Surveying Instrument Collection. Description The instrument pictured above is typically used by the military. Their principal application is in mining, tunnelling and gunnery, but in conventional surface surveys they can be used to provide initial orientation, in place of magnetic bearings or astronomical azimuths. The instrument shown at the top is referred to as a 'gyro-theodolite'. The instrument shown on the bottom is a 'meridian indicator' also known as a Precision Indicator of the Meridian which is connected to the gyroscope and includes external connection to the power supply. It is basically a meter graduated directly in angular units, and the reading is thus a maximum when the gyro is pointing north and a minimum when it is pointing east or west.
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The essential elements of the suspended gyro-theodolite are shown in Figure Suspended gyro attachment 4. This system then oscillates slowly about its vertical axis. This allows an instructor to monitor the observations of a student or two observers to work with the same gyro and observations. The precision of reading may be improved with the aid of a parallel plate micrometer attachment that allows coincidence between the image of the moving mark and a scale division to be achieved.
The converter ensures that there is a stable power supply even when the external power supply or internal battery voltage starts to run down. When the spinner is running at full speed the displays on the converter change and the gyro is ready for use.
This is a tricky operation requiring a steady controlled hand and a little bit of luck, to get a satisfactory drop without wobble or excessive swing.
The clamp should be rotated until it meets the stop. Pause for a few seconds to allow any unwanted movement to die down and then lower the clamp.
The gyro is now supported only by the tape and is free to oscillate about its own vertical axis. If this happens then clamp up and try again. Alternatively, wait a little while and the wobble will decay exponentially. Do not allow the moving mark to go off the scale as this may damage the tape, and anyway, no observations can be made. Basic equations There are two basic equations that govern the behaviour of the gyrotheodolite. The first is concerned with the motion of the moving mark as it appears on the gyro scale and in particular the midpoint of that motion.
The second is concerned with the determination of north from the observed midpoints of swing of the moving mark on the gyro scale and other terms. The midpoint of motion of the moving shadow mark may be found from the equation of motion of the moving mark.
It relates the K of equation 1 , determined when the spinner is spinning and also, separately, when the spinner is not spinning. You just clipped your first slide! Clipping is a handy way to collect important slides you want to go back to later. Now customize the name of a clipboard to store your clips. Visibility Others can see my Clipboard. Cancel Save.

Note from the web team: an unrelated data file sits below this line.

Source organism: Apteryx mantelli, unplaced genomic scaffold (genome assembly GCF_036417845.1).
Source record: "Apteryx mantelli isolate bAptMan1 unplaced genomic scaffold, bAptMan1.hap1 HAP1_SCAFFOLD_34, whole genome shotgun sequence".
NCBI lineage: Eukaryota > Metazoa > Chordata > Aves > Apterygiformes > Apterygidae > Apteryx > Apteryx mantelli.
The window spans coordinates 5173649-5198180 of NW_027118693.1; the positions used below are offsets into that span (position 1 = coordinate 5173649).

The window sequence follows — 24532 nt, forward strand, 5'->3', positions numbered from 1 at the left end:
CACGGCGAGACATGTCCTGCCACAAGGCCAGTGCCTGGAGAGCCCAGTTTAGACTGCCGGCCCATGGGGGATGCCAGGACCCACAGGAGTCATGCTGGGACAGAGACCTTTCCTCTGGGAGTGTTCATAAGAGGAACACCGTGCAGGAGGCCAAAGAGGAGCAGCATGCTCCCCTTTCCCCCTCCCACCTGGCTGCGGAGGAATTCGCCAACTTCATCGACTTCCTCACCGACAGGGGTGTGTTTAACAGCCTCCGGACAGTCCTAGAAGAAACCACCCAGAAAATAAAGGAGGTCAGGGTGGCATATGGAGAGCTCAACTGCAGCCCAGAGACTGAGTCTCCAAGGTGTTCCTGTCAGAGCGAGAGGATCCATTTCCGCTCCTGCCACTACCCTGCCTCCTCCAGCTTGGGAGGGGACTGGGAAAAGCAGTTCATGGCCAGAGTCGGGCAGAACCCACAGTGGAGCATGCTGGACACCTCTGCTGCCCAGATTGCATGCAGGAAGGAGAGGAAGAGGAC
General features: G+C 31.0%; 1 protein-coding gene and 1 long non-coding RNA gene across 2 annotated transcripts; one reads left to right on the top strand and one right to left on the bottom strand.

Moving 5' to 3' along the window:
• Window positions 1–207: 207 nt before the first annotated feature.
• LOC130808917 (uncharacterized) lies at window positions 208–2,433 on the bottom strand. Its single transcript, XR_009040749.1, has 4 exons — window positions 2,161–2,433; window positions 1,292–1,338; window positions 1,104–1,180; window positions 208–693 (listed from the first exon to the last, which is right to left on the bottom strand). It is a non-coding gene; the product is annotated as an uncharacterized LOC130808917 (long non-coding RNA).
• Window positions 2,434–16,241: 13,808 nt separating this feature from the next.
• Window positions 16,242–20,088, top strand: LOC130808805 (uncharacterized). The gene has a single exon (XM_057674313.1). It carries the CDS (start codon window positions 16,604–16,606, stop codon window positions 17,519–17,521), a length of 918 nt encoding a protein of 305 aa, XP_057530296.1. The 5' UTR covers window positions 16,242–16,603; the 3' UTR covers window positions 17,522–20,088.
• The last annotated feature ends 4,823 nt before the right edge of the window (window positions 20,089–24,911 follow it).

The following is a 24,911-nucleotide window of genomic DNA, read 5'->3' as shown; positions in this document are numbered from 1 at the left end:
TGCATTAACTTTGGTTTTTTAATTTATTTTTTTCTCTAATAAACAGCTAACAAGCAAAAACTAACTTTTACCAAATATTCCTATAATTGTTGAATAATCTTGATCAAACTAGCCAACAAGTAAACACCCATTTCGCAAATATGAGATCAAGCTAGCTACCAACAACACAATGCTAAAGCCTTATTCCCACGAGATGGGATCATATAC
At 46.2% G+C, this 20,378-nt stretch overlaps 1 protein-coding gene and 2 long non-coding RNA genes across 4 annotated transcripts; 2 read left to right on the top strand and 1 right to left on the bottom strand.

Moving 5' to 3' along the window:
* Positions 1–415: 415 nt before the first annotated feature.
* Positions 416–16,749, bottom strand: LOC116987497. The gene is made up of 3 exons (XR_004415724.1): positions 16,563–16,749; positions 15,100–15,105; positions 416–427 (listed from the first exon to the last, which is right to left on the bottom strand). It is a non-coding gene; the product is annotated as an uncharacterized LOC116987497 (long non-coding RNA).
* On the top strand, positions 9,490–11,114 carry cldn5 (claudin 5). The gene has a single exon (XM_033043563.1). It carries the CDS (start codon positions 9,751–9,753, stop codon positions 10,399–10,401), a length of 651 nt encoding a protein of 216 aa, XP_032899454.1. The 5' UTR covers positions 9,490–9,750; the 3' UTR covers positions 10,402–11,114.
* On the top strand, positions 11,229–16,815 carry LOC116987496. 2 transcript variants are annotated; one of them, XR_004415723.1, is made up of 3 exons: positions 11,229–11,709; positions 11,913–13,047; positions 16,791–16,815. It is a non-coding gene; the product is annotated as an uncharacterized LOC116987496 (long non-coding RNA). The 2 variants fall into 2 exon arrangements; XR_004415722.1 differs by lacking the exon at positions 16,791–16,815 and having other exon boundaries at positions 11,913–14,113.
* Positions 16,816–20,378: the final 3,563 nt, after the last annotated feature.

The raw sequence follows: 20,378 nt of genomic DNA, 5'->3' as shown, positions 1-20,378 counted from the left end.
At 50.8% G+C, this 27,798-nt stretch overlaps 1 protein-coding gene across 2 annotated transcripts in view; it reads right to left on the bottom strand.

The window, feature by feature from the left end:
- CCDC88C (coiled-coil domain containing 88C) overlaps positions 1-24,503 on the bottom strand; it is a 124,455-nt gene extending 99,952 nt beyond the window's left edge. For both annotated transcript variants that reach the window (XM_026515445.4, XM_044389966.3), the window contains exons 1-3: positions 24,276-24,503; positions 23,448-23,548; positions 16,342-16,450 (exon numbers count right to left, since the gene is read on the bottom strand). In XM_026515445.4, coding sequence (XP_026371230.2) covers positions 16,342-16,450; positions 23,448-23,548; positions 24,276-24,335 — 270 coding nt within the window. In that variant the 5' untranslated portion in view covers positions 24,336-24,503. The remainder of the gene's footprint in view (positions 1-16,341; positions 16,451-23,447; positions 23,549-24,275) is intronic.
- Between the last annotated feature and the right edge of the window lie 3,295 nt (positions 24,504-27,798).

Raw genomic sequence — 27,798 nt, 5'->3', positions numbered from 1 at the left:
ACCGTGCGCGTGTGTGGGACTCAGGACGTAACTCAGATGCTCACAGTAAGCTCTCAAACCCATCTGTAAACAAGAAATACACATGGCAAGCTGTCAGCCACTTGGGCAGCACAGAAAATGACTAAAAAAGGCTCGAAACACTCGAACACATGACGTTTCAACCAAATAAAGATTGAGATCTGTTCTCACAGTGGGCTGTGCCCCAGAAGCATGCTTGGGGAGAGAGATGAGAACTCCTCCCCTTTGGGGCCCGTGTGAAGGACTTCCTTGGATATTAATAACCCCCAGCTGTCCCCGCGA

Automated Gyro Stations GYRO X II
We'd like to understand how you use our websites in order to improve them. Register your interest. With the method of analytical mechanics, this paper studies the motions of a gyrotheodolite under the action of 1 the torque of gravity only, 2 the torque applied by the band suspension, 3 the torque of the band suspension with air damping considered, the equations of motion are then established and their solutions are found. Furthermore, analysis of the law of motion and the behaviour of gyro-theodolite during the orientation is made. This is a preview of subscription content, log in to check access. Rent this article via DeepDyve.
In surveying , a gyrotheodolite also: surveying gyro is an instrument composed of a gyroscope mounted to a theodolite. It is used to determine the orientation of true north. It is the main instrument for orientation in mine surveying  and in tunnel engineering, where astronomical star sights are not visible and GPS does not work. This principle was adapted by Max Schuler in to build the first surveying gyro. In , the gyro-theodolite — at that time called a "meridian pointer" or "meridian indicator"  — was first used by the Clausthal Mining Academy underground. Several years later it was improved with the addition of autocollimation telescopes.
GYROMAT - Gyroscope
E-mail :. The gyro theodolite is an instrument for measuring the true north angle by combining the gyroscope and the theodolite through a connecting mechanism. It utilizes the physical characteristics fixed axis and precessibility of the gyroscope itself, and uses the metal belt to suspend the gyro sensitive part of the center of gravity to sense the horizontal component of the angular velocity of the earth's rotation, and generates a northward thrust under the action of gravity. The gyroscope main shaft reciprocates around the meridian plane of the earth to determine the true north angle. The gyro theodolite is widely used in mine surveying, engineering surveying and military surveying.
Analysis of the motion of a gyro-theodolite